- Will it provide fatty acids, such as a good quality fish oil, to support joint health?
- Is it a high source of natural antioxidants, vitamin and minerals?
4. Does my dog need less protein now that they’re old?
This is a common misconception – older dogs need a good supply of quality protein to maintain muscle mass as they age and to support the optimal immune and organ function. However, the type of protein is vital for bioavailability, so minimally processed protein is the best.
Previously it was believed that high protein diets could lead to kidney disease in dogs but this has been shown not to be the case. We now know that in the well senior dog, one without pre-existing kidney disease, high protein food does not increase the likelihood of that dog developing kidney disease.
5. My dog seems fussy in older age, how do I keep them eating?
If a dog goes off their food it’s important to get them vet checked and make sure there are no medical reasons for this. If no health issues are discovered then try to get them in a good routine, feeding at set times, not leaving the food down for too long at a time (1/2hr each offering), use a variety of our recipes to keep interest up and warm the food. Bone broth is also great as an elderly dogs appetite changes. Also be mindful that if their body condition score is still good, then they might just need a smaller portion nowadays.
6. Does my dog need the same number of calories as when they were younger?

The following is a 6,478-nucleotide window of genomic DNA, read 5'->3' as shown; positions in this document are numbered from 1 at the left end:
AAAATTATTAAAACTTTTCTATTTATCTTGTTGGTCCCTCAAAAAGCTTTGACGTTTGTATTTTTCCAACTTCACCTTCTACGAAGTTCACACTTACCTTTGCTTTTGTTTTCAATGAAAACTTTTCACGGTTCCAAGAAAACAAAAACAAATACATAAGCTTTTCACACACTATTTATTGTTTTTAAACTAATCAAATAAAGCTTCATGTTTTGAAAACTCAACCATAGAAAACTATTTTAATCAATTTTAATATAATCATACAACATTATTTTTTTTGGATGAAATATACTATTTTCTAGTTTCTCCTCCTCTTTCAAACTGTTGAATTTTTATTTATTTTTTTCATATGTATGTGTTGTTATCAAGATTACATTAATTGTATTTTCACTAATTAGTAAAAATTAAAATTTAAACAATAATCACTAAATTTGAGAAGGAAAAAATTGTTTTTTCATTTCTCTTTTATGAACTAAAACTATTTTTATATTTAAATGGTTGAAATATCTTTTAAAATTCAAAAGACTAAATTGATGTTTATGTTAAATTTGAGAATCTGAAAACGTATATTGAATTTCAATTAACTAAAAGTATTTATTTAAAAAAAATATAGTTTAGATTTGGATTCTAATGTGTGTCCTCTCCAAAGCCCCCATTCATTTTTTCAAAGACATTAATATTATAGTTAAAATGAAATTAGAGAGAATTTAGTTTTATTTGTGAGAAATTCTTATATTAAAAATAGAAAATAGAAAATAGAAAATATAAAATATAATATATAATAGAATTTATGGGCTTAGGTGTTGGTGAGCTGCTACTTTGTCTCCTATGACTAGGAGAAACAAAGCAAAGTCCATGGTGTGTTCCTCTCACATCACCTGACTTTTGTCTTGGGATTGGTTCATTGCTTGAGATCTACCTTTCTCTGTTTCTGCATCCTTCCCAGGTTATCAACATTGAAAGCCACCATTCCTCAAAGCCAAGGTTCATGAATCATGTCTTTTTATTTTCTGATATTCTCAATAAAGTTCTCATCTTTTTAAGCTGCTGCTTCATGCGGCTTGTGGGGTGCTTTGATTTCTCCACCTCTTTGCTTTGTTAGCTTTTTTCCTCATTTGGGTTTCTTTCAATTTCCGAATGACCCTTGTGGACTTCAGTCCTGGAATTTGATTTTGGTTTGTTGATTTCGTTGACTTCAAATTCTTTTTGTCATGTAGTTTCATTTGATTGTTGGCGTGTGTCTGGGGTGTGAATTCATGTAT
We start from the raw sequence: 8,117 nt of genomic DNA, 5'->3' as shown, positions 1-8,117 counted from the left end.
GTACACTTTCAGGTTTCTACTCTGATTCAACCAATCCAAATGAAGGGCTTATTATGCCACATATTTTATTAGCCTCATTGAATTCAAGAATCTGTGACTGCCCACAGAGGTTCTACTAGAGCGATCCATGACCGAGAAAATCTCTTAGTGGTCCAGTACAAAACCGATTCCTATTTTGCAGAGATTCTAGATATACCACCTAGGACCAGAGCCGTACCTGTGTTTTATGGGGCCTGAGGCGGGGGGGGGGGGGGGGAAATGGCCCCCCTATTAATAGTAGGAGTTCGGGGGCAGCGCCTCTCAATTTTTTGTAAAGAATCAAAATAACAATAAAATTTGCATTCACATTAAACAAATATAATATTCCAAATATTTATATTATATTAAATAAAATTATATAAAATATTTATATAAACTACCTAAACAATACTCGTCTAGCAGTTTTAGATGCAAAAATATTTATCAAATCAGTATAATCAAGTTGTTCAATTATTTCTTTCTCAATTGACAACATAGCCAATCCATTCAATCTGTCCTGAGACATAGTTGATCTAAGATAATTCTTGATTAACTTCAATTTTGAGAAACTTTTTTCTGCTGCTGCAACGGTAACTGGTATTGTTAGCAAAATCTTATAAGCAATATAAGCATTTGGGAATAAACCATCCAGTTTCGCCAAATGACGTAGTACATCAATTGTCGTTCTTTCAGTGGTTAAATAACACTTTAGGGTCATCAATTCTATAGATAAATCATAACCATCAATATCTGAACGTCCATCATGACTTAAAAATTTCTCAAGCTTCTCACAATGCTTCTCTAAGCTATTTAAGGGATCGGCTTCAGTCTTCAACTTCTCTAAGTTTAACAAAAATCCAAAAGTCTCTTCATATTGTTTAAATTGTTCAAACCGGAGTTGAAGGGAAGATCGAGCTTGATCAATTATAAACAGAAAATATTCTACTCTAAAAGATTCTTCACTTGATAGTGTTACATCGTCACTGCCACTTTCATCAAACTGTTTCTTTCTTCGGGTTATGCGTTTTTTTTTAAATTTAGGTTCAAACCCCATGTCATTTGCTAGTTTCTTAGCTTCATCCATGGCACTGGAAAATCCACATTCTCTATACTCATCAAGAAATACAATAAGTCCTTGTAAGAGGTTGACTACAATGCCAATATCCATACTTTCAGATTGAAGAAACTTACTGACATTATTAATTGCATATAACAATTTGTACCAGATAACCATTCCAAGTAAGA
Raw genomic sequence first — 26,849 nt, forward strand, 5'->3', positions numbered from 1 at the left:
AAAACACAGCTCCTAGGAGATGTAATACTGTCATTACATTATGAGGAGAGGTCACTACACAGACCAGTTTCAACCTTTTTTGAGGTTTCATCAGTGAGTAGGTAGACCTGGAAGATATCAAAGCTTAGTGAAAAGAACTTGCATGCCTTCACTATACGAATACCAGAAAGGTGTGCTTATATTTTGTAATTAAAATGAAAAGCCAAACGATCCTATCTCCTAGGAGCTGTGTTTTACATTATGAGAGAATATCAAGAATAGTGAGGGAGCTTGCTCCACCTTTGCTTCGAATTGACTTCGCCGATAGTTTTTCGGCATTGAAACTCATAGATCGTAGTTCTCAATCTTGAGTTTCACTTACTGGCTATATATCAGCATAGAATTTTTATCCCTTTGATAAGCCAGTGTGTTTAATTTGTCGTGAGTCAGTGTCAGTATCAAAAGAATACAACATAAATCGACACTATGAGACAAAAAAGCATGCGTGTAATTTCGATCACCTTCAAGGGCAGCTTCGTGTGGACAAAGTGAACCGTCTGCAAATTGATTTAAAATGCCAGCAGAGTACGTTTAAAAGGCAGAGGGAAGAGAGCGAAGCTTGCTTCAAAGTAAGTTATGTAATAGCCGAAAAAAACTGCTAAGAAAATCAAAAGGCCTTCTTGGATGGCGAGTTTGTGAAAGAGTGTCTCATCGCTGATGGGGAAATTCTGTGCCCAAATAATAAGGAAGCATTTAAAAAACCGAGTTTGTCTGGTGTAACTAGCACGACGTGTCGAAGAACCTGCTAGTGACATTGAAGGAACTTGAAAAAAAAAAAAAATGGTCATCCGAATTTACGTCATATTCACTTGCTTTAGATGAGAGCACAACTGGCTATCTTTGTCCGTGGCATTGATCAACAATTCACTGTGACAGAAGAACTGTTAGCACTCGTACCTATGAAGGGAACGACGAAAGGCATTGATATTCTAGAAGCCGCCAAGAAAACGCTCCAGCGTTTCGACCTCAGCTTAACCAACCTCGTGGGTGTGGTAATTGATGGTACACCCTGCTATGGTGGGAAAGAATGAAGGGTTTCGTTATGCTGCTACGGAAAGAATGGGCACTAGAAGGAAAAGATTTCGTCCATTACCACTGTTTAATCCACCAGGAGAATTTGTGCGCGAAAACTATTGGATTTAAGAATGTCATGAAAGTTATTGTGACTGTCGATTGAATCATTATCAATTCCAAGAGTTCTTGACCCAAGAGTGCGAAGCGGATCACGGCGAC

As dogs age their metabolic rate will slow and this coupled with a decreased activity with age, results in a lower energy requirement. In older dogs we need to consider this so that we do not overfeed and create overweight or obese dogs – this would be detrimental to health and worsen conditions such as arthritis etc.
7. Do I need to consider the fat content of my old dog’s food?
Higher fat foods will be more calorie dense – so, as above, if the older dog is tending to put weight on, it can be useful to lower the fat content of their food as well as considering portion size. As dogs age they can be more prone to pancreatitis and these dogs will benefit from lower fat foods. For well dogs with less of an appetite, a more moderate fat level can make the food more appealing and help them to maintain their condition.
How can Different Dog help?
Different Dog food is cooked using high quality protein that is highly digestible, with a good balance of fibre, making it a great option for the senior dog. The variety in our recipes mean that there is a choice of fat levels, and we can tailor your box to your dog’s individual needs*. All our ingredients and superfoods are of the highest quality, packed with essential fatty acids and antioxidants, which are beneficial for the older dog.
If you have any other questions for our vet, or would like to chat anything through with our team you can call us on 01743 384562 or email us [email protected]
*please check with your vet for appropriate fat levels for your dog if they suffer from pancreatitis.